To directly target the coordination of your torso, hip joints, legs, and feet and immediately relieve some of the pain and tension in the achilles, try this lesson which I created to help the folks at that barefoot conference with their achilles. (I also shared it last week for help with plantar fascia problems):

The deeper phenomenon underlying both a supple leg at footstrike and a hip aligned over foot at midstance is the phenomenon of your core action, or the movement of your pelvis, spine, ribcage, and shoulders. This action balances the effort between the flexor muscles that tend to fold you up into a ball and the extensor muscles that stretch you out and arch you backwards. When these sets of muscles are operating in a balanced, rhythmic, coordinated fashion your legs are naturally supple and your pelvis aligns well over your feet because you are executing the process of getting from one leg to the next correctly.

It’s tempting to get sucked into the trap of thinking of running technique as a set of positions you need to arrive at. The opposite is true: it’s a process of moving. If the process is happening right, certain hallmarks such as your pelvis alignment over your foot reflect that. Focusing on correct positions, on the other hand, will not bring about the correct process of moving between them. In fact normally the opposite happens, you just overwork, get tense, and interfere with what was working in your gait.

An easy, relaxed feeling of movement in your chest, hips, and legs as you walk and run is your best asset in relieving the stress on your achilles.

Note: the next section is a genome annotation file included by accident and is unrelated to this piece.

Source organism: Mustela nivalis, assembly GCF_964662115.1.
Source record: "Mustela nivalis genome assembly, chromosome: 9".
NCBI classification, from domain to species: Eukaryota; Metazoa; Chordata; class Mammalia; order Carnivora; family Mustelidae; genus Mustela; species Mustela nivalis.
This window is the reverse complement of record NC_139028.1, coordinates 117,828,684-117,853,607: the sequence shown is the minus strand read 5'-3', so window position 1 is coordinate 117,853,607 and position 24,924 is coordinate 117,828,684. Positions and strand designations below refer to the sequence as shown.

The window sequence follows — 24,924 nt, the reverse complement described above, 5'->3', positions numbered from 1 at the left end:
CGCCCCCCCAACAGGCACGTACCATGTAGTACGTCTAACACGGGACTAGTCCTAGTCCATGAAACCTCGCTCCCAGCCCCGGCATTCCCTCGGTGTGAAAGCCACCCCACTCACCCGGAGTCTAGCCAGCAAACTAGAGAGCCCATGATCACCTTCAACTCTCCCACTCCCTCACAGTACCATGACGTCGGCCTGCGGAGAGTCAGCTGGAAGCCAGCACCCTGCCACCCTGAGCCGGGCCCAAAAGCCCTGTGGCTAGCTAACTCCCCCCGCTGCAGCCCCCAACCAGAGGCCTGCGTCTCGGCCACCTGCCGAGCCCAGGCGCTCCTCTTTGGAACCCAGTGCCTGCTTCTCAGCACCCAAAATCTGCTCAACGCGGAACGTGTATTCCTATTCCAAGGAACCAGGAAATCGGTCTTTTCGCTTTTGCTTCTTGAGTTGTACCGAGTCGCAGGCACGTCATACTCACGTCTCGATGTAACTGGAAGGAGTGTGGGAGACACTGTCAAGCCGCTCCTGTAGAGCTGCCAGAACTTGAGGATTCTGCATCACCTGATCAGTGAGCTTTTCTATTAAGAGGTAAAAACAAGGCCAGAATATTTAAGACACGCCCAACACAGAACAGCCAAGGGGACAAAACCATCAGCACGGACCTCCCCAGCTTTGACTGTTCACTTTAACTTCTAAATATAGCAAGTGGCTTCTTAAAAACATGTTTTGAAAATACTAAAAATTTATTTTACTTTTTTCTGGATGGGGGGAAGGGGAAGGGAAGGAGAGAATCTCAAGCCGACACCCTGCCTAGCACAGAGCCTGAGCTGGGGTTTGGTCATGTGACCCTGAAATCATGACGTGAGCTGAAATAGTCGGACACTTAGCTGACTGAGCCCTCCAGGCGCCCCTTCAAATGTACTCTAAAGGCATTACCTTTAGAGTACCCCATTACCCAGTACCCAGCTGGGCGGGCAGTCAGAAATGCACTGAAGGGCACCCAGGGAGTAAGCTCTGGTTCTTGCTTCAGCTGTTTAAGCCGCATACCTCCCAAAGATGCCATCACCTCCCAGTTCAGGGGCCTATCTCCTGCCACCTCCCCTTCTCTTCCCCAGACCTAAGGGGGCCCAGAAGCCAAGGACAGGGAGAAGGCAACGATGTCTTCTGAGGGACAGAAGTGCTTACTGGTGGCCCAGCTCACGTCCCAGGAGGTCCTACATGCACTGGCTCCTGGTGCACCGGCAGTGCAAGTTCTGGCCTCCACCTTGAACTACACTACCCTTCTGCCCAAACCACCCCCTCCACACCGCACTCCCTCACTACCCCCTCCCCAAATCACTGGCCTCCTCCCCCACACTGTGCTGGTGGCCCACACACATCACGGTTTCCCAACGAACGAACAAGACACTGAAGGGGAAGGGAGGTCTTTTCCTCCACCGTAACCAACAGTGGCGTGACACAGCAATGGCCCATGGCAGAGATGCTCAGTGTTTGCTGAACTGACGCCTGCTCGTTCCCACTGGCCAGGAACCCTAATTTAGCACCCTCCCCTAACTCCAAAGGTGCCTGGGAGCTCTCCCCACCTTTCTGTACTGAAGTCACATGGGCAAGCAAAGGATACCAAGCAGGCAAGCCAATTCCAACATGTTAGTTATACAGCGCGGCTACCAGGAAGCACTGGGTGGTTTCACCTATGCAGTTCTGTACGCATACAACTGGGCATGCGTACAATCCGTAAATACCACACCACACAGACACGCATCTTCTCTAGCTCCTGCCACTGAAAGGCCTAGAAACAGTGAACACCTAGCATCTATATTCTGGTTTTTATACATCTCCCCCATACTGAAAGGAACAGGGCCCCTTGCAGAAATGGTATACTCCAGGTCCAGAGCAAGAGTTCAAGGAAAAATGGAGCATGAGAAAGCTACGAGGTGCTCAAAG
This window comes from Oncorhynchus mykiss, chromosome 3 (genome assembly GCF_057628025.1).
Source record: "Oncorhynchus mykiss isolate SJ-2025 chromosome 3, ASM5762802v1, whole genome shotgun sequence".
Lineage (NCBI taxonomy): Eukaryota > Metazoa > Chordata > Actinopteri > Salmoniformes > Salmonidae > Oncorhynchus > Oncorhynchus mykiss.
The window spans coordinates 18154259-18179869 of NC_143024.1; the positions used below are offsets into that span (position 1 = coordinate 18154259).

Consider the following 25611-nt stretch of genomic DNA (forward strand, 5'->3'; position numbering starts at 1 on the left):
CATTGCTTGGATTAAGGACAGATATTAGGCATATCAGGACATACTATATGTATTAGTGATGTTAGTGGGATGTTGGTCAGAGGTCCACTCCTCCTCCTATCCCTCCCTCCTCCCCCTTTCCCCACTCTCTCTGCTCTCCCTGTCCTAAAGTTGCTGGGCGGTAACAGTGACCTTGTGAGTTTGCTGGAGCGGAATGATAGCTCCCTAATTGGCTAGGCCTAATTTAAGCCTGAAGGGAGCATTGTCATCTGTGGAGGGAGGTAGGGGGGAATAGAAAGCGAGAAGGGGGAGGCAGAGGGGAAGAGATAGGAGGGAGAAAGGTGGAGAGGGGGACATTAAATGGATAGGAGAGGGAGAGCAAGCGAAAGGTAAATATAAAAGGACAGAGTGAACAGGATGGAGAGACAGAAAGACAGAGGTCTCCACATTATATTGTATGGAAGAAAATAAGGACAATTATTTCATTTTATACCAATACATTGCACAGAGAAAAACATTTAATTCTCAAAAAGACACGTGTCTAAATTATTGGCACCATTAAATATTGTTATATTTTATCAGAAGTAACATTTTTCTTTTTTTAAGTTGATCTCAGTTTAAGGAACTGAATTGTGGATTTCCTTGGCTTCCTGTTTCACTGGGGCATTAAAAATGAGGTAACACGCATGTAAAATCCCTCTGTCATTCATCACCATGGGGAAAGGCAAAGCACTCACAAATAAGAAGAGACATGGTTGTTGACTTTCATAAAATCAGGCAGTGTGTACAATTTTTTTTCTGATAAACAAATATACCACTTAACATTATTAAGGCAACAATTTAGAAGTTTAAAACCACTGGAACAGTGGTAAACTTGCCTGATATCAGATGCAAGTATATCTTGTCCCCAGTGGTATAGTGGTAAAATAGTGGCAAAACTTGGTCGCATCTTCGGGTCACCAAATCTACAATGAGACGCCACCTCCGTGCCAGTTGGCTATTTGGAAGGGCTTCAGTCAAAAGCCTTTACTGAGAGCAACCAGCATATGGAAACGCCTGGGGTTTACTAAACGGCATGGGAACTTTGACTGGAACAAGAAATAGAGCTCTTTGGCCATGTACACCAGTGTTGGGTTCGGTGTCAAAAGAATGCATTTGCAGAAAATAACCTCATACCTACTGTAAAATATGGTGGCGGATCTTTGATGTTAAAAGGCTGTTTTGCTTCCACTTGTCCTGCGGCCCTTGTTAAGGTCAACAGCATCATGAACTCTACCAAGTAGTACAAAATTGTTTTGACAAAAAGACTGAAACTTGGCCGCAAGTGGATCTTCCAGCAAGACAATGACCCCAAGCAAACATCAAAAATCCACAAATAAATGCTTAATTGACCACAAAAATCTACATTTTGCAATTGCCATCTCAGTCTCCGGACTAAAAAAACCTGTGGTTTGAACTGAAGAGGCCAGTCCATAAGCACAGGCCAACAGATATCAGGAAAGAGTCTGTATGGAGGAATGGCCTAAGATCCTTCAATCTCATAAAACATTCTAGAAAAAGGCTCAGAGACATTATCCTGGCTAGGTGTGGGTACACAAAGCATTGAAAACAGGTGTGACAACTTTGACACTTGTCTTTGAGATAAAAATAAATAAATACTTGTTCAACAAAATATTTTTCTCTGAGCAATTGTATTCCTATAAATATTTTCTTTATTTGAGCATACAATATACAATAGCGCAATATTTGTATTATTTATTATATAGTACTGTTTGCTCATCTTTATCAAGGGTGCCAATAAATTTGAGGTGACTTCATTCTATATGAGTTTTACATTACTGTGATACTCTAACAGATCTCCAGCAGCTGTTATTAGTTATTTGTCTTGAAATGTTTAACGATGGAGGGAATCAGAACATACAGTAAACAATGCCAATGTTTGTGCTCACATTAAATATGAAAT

One More Thing: Timing

If your achilles are bothering you, you’ve probably been trying to avoid stressing them by avoiding using them, meaning you try to put your heels down when you climb stairs rather than lifting them up, and in general you try to avoid being on your toes with your heels in the air.

However that action of the feet is only a problem if your weight is in the wrong place–i.e. too far behind the feet. As you work on the things I’ve suggested and your weight moves more easily off your feet, you’ll find that you can lift your heels more easily when you time it right. At that point, trying to force your heels to stay down when they should come up does a lot more harm than good.

Back when I had achilles tendinitis (or so they called it then) as a dancer, I did everything my doctors told me and only got worse. Then I went to a Feldenkrais practitioner and got better…in fact better than before. But after I returned to dancing and got back in shape, I still had the tiniest little bit of a niggle in my achilles sometimes.

Then one day my ballet teacher took my hand during the petit allegro (the little jumps) and said, “follow me” and did the sequence of jumps with me, holding my hand. I could immediately feel we were out of sync. I tried to match her timing, and found myself with my weight further forward, taking off more quickly and landing more lightly.

My fear of re-injuring my achilles had caused me to try unconsciously to keep my weight on my heels, land firmly every time, and jump slowly and cautiously. When I switched to jumping the way my teacher showed me, that last bit of achilles niggle vanished completely. I had finally stopped trying to protect my achilles by fighting the way they were supposed to work.

To Sum Up

The keys to relieving achilles tendon stress are:

  • landing with a supple leg
  • learning where your midstance is
  • improving your core action
  • letting your achilles work properly

Although everyone’s personal situation is a bit different, taking care of these four things should help move you back towards not just running, but the kind of light, nimble, flowing movement you’ve always wished for.

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About the Author

Jae Gruenke, GCFP, is a running technique expert and Feldenkrais Practitioner. Known as a “running form guru,” she is the Founder and CEO of The Balanced Runner™ in New York City and The Balanced Runner UK. She has helped runners from beginner to Olympian improve their form to become pain-free, economical, and fast.